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Merchant Mariner


Lover of the sea and proud seafarer. Focuses on non-pony creatures. I write ship fics.

More Blog Posts6

Sep
17th
2019

Along New Tides: Ship Presentation, M/V Fugro Symphony · 8:51pm Sep 17th, 2019

Hi there folks,

Today's blog will be about the third ship to join the fleet in my story: M/V Fugro Symphony.

Link here to her data sheets. (First version 17Sep2019 , does not include vehicle or weapon inventories since, as of chapter 46, she doesn't have any)

Useful links:
MarineTraffic page of Fugro (now renamed Global Symphony)
A neat video from Kongsberg detailing her propulsion layout and electronic architecture

So what kind of a ship are we talking about this time?

Well, Fugro is in a completely different family from the usual cargo vessel. As a matter of fact, she works for the offshore industry like many other shuttle tankers, anchor handling tugs and multipurpose support vessels. And if anything, the ungodly amount of tech she's fitted with gives her an edge in all that.

Within limits of course, she's not perfect but I'll get to that later.

You see, offshore vessels are supposed to keep all those platforms that extract dinosaur juice supplied in parts, food, and anything else that may be deemed necessary. Except docking with a platform isn't something you can do with just any ship.

You need a DP system otherwise you're just going to ram and sink the platform. For those not in the know, a DP system is a precision navigation ability that allows a ship to follow a track or hold a position down to the meter. How that's achieved may depend on the system, and you got stuff ranging from Taut Wire to Dgps to Fanbeam in order to achieve that.
Once you get the big lady to stay put next to the platform, you need to get the supplies up to the platform. Via crane. That's why nearly all offshore vessels have an open deck like that, without hatch covers. Makes loading and unloading a Hell of a lot easier, and much less risky in choppy waters because you can call off the manoeuvre in a jiffy.
There is also a manifold to access all the tanks hidden under the open deck. That's to transfer stuff ranging from lubricants for the platform, to waste oil that needs to be brought ashore for recycling.

But that supply jig is for regular offshore vessels. Fugro can do more than that. That gigantic crane on her deck, it's meant to lay down submarine cables -in which case the open deck is used to hold the multi-story reels instead of parts for platforms-.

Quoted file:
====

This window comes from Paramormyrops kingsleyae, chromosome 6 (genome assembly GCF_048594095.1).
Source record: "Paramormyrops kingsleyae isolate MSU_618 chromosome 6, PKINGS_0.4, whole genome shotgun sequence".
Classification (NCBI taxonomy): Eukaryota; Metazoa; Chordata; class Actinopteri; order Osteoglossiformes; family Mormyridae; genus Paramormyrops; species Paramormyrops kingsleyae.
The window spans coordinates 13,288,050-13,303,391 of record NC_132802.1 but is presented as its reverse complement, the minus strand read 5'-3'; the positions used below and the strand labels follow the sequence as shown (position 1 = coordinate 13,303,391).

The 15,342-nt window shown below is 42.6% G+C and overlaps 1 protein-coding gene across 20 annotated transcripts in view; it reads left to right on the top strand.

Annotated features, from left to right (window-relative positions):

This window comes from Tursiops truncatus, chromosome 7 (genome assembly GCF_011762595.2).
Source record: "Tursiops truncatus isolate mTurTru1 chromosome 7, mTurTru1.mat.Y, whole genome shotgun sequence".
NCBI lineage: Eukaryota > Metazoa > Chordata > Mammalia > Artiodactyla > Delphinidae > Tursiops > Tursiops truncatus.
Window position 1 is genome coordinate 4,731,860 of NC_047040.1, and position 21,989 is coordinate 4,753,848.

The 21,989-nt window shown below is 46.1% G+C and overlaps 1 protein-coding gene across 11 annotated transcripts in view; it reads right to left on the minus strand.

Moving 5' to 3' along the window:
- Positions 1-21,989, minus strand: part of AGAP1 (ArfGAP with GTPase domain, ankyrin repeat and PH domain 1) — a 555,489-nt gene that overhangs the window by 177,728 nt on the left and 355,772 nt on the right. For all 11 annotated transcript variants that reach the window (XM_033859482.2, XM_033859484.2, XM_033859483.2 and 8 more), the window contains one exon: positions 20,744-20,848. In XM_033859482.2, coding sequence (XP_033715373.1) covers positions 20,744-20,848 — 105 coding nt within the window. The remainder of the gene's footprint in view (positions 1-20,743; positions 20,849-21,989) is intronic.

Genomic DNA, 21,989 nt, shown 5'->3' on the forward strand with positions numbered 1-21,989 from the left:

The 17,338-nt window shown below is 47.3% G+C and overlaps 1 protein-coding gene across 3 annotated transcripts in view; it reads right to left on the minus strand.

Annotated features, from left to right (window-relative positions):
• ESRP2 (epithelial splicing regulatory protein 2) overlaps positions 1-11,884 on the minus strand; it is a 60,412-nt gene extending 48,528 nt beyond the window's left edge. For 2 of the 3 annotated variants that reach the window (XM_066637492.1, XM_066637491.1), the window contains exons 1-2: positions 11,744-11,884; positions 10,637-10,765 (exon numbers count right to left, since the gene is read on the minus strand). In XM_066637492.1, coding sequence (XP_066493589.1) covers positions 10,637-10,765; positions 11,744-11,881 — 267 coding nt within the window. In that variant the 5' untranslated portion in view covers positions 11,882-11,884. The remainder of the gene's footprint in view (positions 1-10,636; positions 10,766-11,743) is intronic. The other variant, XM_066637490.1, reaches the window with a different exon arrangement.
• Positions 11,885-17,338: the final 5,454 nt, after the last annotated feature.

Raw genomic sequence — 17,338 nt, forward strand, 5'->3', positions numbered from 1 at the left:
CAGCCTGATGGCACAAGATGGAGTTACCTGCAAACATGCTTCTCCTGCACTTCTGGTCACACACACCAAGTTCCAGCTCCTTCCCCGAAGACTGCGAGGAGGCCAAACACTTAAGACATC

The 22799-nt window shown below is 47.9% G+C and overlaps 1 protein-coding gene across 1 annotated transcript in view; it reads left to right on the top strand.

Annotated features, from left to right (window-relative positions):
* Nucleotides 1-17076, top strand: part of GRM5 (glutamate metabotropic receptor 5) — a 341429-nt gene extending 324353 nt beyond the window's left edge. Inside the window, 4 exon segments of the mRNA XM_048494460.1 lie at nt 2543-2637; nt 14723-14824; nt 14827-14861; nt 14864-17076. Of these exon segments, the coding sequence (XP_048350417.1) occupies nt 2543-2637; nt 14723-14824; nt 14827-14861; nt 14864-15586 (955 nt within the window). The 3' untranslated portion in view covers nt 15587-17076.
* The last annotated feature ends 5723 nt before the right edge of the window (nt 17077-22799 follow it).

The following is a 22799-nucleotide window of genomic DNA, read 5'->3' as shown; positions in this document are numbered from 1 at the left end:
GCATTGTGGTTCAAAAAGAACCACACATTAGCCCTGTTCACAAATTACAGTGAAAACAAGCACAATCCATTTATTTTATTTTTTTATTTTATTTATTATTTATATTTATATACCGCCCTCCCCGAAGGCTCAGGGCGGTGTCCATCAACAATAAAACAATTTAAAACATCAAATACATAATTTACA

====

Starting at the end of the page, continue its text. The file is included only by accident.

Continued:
As if that wasn't enough, she's also fitted for underwater construction work. Room for diving teams, facilities, and she even has a moonpool with a pair of drones -which we usually call ROV- she can send down if the divers can't be arsed.

To add to that, her interior could make a three-star hotel envious. She's got saunas in her gyms (two of them), rec rooms for days, and enough room for a complement that's borderline excessive for a merchant vessel.

So what's the catch?

She's slow. Now, she can maneuver. Better than most ships in existence and far better than any cargo vessel in her weight class... but she's slow. At a measly 16 knots max, her flanking speed would be considered a bad day on fast vessels like reefers and container carriers.

That being said, she runs on Rolls Royce power. Four engines total going into a diesel-electric system.

In the story. Fugro and her crew.

The in-story Fugro and the actual one are pretty much identical, save for the fact that I somewhat buffed her actual range so she wouldn't run out of fuel every month.

Crew-wise, by the time of the Event, Fugro was transiting between AO's and running on a skeleton crew. No big deal, her bridge layout means she doesn't really need many on board for transit.

With offshore work also comes the obligation to use a certain amount of local workforce, which is why so many on the crew come from the UK or Ireland, as well as two token Norse so she could have operated inside of Norway's EEZ. The 'cheap labor' to fill in the rest let's be honest, they didn't hire them for the sake of diversity is made up out of mostly Indians and Serbians, along with a couple Portuguese.

Of course that comes with its own combination of species. Ironically for a ship that did underwater work, Fugro doesn't have any hippogriff on board. They're also rather limited in the magic department, with only one gargoyle, one reindeer and two unicorns on board to manage all the stuff that requires telekinesis like mooring operations -if you want to skip using line handlers ashore that is-.

But hey, on the bright side the overwhelming majority of them still have hands.

Unlike Amandine, they also got a lot of free room if they want to hire survivors.

Report Merchant Mariner · 65 views · Story: Along New Tides · #ship #boat
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Comments ( 1 )

Now, some things become clear. The 729 is in for it.

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